Vultaggio v. General Motors Corp.

Decision Date27 July 1988
Docket NumberNo. 87-1397,87-1397
Citation145 Wis.2d 874,429 N.W.2d 93
PartiesSam VULTAGGIO and Mary Jane Vultaggio, Plaintiffs-Appellants, v. GENERAL MOTORS CORPORATION and Fagan Chevrolet-Cadillac, Inc., Defendants- Respondents.
CourtWisconsin Court of Appeals

Lawrence Alan Towers, Milwaukee, for plaintiffs-appellants.

David J. Hase and Robert E. Shumaker (argued), of Foley & Lardner, on brief, Milwaukee, for defendants-respondents. Judith A. Zakens, Office of the Gen. Counsel General Motors Corp., of counsel.

Donald J. Hanaway, Atty. Gen. and William C. Wolford (argued), Asst. Atty. Gen., on brief, for amicus curiae, Department of Justice, State of Wis.


BROWN, Presiding Judge.

Sam and Mary Jane Vultaggio appeal from a grant of summary judgment dismissing their common-law breach of warranty claims against General Motors Corporation and Fagan Chevrolet-Cadillac, Inc. (collectively G.M.). They also appeal the summary judgment ruling that their claims are not covered under Wisconsin's Lemon Law, secs. 218.015(2)(a) and (b), Stats. (1983-84). The underlying basis of all these claims is that, because of transmission problems, their S-10 Chevrolet pickup truck would not perform a function for which it was expressly warranted, that of satisfactorily towing their travel trailer. Because we conclude that there are genuine issues of material fact in dispute, we reverse and remand for further proceedings. We also hold that the trial court was in error in its interpretation of sec. 218.015.

The Vultaggios purchased a 1984 Chevrolet S-10 pickup truck from G.M. on July 7, 1984. At the suggestion of a G.M. salesperson, the pickup was "specially equipped" to ensure that it could pull the Vultaggios' 3,500 pound trailer. Both warranty and promotional literature were shown to the Vultaggios, representing that the truck could tow 5,000 pounds. In addition, a "truck expert" at Fagan examined the Vultaggios' trailer and stated that a properly equipped S-10 would satisfactorily tow the trailer.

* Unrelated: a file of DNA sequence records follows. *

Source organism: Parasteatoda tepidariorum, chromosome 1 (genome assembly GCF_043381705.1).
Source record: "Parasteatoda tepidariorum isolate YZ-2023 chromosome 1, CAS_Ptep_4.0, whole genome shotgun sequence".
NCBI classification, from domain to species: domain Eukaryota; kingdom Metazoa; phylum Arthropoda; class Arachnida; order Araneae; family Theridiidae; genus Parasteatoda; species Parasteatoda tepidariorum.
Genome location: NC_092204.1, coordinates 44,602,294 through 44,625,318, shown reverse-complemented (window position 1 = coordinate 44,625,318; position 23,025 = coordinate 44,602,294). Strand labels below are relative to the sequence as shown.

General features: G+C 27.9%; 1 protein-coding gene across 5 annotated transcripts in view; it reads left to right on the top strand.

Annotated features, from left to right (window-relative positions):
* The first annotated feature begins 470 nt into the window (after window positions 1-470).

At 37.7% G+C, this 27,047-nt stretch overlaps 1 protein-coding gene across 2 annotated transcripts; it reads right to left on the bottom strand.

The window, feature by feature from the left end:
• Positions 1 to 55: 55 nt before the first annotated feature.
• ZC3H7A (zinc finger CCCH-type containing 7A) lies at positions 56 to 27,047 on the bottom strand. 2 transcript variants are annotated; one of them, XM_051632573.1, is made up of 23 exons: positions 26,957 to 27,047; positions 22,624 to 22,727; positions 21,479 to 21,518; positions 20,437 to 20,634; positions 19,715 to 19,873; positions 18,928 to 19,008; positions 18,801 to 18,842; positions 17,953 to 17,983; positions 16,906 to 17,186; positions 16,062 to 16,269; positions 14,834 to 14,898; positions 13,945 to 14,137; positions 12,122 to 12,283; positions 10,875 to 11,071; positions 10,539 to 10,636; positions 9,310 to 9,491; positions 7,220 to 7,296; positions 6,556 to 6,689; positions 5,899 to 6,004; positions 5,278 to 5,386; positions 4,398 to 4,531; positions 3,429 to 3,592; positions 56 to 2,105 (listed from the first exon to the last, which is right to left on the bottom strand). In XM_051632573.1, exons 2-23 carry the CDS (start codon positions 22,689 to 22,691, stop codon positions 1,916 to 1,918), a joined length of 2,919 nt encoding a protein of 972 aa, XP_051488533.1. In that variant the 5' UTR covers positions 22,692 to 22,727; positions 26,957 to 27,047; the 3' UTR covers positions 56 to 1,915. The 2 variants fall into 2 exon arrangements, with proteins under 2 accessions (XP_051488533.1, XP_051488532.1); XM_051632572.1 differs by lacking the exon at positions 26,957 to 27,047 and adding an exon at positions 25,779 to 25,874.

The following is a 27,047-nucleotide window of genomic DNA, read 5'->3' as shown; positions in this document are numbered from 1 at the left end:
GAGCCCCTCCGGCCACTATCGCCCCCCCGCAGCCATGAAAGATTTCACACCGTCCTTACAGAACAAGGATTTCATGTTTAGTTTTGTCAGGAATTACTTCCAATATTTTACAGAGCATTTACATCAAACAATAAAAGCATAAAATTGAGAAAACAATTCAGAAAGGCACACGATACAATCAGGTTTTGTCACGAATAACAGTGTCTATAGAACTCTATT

Sam Vultaggio's affidavit alleges that the truck's transmission could not handle the load. The transmission would "discharge fluid, emit smoke and a burning odor, and the transmission housing would get so hot that [Mary Jane Vultaggio] could not rest her feet on that portion of the floor." Over the course of the next year, when the Vultaggios attempted to use the vehicle to pull the trailer, the same symptoms recurred. On one occasion while examining the truck, a G.M. mechanic found the transmission fluid to be "burnt." On another occasion, G.M. inspected the transmission and changed the fluid, but found nothing wrong with the transmission. In March of 1985, the Vultaggios, believing that their pickup was "inadequate," purchased a larger vehicle to pull their trailer.

Following two arbitration proceedings, the Vultaggios commenced this action alleging violations of secs. 218.015, 402.315, 402.608, and 402.719, Stats., 15 U.S.C. sec. 2301 et seq., and Wisconsin common law. The trial court granted summary judgment on all claims, stating that the Vultaggios' affidavits and supporting materials neither established that their trailer's weight was within the warranted towing capacity nor that there was a problem with the transmission related to towing of the trailer.

This court reviews decisions on summary judgment de novo. 1 United States Fidelity & Guar. Co. v. Goldblatt Bros., 142 Wis.2d 187, 190, 417 N.W.2d 417, 419 (Ct.App.1987). When reviewing a summary judgment, we follow the same methodology as the trial court. That methodology has been described many times. See In re Cherokee Park Plat, 113 Wis.2d 112, 115-16, 334 N.W.2d 580, 582-83 (Ct.App.1983). We need not repeat it here. Goldblatt Bros. at 190, 417 N.W.2d at 419. With that methodology in mind, we turn to the issues.

The first issue is whether summary judgment was properly granted as to all claims because there was no evidence of the loaded weight of the Vultaggios' trailer. However, by affidavit, Sam Vultaggio stated that the trailer when empty weighed 3,200 pounds and stated in an answer to interrogatories that "my travel trailer ( ... weighes [sic], even when loaded, about 3,500 pounds.)." Thus, contrary to G.M.'s assertions that there are no facts regarding the loaded weight of the trailer, Vultaggio's statements are sufficient to create a genuine issue of material fact. As such, summary judgment was improperly granted on grounds that the trailer did not weigh less than the warranted towing capacity of the pickup truck.

G.M. also contends that summary judgment was appropriate as to all claims because the Vultaggios failed to set forth sufficient evidentiary facts establishing that the problems complained of resulted because the pickup is not capable of towing up to 5,000 pounds as warranted. G.M. argues that Sam Vultaggio's lay opinion describing the symptoms he observed was not "sufficient to raise a genuine issue of fact as to the existence of a warranty defect." G.M. submits that an expert opinion is necessary.